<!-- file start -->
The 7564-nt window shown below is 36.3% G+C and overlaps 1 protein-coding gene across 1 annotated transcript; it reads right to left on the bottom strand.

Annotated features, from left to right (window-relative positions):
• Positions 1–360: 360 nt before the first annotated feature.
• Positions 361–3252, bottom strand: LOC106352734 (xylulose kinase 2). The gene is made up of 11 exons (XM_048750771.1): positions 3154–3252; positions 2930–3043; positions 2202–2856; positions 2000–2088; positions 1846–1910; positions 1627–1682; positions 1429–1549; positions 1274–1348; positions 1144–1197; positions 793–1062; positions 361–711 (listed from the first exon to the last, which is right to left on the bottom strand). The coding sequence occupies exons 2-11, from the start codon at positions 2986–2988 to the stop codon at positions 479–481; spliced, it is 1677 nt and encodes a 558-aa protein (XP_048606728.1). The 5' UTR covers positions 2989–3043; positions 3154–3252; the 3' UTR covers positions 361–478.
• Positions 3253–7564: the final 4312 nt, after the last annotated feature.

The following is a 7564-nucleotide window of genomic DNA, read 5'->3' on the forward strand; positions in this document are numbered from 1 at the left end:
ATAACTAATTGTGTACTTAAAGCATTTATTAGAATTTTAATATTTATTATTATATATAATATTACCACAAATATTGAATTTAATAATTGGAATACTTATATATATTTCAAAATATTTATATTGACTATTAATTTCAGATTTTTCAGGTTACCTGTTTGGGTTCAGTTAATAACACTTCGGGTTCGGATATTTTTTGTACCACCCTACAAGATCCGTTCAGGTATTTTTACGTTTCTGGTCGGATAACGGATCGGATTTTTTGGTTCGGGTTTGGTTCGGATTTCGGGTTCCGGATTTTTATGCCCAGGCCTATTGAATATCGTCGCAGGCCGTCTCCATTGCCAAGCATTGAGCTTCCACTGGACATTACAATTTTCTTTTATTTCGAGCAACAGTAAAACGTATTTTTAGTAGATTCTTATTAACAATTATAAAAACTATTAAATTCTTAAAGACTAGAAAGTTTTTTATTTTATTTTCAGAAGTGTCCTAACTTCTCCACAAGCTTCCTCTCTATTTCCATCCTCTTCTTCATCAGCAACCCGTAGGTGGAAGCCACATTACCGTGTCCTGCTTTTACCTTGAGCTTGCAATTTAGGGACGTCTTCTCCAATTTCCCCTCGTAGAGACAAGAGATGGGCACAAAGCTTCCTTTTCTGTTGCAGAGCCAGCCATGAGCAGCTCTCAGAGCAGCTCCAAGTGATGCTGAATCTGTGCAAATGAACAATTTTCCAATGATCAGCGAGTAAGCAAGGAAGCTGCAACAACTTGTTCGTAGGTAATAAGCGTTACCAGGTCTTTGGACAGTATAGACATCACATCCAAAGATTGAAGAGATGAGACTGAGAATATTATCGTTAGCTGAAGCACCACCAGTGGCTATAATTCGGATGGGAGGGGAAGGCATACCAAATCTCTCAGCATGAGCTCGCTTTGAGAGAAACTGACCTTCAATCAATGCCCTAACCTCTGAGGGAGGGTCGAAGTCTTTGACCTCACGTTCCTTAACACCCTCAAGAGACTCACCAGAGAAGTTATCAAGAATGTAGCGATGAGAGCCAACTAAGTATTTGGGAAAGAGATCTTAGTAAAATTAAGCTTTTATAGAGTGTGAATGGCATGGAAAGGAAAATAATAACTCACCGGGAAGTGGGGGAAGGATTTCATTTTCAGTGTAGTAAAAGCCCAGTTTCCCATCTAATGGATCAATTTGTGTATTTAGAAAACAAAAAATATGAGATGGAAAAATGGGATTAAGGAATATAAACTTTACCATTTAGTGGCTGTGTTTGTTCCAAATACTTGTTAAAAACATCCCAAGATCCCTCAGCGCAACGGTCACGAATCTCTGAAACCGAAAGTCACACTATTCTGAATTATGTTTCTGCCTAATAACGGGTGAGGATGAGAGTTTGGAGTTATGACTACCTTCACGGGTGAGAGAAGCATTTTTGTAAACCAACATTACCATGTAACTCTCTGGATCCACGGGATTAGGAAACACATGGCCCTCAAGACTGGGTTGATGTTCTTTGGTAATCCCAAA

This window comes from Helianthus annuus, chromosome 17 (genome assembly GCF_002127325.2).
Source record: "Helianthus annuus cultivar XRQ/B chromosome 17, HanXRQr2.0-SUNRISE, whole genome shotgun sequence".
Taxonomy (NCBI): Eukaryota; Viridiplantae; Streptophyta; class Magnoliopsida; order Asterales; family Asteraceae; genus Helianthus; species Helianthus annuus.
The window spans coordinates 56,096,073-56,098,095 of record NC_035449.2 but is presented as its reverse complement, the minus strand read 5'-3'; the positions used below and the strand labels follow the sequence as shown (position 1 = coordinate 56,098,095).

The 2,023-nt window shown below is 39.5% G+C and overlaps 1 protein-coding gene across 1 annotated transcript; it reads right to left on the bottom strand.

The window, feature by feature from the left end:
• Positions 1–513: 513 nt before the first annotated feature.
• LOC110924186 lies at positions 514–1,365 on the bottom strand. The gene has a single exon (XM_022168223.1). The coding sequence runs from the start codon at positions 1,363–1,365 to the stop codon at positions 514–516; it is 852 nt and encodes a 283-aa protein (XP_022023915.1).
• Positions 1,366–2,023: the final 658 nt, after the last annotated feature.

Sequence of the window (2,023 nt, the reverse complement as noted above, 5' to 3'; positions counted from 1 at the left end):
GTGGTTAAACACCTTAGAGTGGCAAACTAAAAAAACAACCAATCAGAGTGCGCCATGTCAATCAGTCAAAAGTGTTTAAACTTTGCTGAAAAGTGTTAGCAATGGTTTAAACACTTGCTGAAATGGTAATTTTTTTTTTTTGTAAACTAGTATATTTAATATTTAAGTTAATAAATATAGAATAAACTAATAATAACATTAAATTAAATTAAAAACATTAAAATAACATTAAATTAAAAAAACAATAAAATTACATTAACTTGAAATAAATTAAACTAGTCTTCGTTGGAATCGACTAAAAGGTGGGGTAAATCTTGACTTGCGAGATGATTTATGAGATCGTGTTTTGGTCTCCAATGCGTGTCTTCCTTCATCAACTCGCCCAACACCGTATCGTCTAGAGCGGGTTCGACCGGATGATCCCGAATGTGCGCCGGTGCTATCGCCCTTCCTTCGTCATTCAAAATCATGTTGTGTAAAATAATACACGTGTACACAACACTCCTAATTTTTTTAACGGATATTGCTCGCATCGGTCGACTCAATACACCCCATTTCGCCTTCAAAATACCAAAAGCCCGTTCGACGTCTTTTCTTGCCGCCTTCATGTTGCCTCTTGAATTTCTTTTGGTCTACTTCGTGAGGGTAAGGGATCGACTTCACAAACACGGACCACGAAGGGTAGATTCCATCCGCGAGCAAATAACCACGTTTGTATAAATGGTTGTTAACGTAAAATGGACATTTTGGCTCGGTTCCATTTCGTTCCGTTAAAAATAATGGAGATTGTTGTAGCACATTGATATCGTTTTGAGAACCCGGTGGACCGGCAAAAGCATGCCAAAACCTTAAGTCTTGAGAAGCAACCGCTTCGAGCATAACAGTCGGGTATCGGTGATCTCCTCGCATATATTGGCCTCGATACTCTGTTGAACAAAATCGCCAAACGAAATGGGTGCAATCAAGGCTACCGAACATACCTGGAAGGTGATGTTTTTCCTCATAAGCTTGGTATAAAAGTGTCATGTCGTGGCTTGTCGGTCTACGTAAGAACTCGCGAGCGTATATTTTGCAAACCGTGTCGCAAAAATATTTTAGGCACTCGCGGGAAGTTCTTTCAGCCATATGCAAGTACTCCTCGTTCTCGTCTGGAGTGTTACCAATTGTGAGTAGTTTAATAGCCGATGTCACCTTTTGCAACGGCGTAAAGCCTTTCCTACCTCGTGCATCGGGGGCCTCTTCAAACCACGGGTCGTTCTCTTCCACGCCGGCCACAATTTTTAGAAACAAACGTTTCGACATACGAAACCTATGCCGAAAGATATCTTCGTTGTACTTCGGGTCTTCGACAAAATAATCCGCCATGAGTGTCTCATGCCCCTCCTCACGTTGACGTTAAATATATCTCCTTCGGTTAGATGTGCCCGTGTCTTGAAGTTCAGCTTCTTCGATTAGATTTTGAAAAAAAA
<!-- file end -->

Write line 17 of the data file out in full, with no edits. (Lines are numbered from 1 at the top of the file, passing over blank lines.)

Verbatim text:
Sequence of the window (2,023 nt, the reverse complement as noted above, 5' to 3'; positions counted from 1 at the left end):